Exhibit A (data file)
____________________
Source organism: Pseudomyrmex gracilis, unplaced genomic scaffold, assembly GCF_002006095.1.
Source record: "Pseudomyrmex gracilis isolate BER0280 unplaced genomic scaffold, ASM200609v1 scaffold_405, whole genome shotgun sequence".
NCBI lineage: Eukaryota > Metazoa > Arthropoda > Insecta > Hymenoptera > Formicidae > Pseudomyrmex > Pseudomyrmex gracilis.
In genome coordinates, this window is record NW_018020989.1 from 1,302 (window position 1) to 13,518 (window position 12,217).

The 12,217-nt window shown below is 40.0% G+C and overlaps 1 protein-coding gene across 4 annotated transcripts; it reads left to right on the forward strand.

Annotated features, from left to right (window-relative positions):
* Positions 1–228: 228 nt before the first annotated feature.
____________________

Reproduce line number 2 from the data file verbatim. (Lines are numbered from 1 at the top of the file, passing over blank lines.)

Source record: "Pseudomyrmex gracilis isolate BER0280 unplaced genomic scaffold, ASM200609v1 scaffold_405, whole genome shotgun sequence".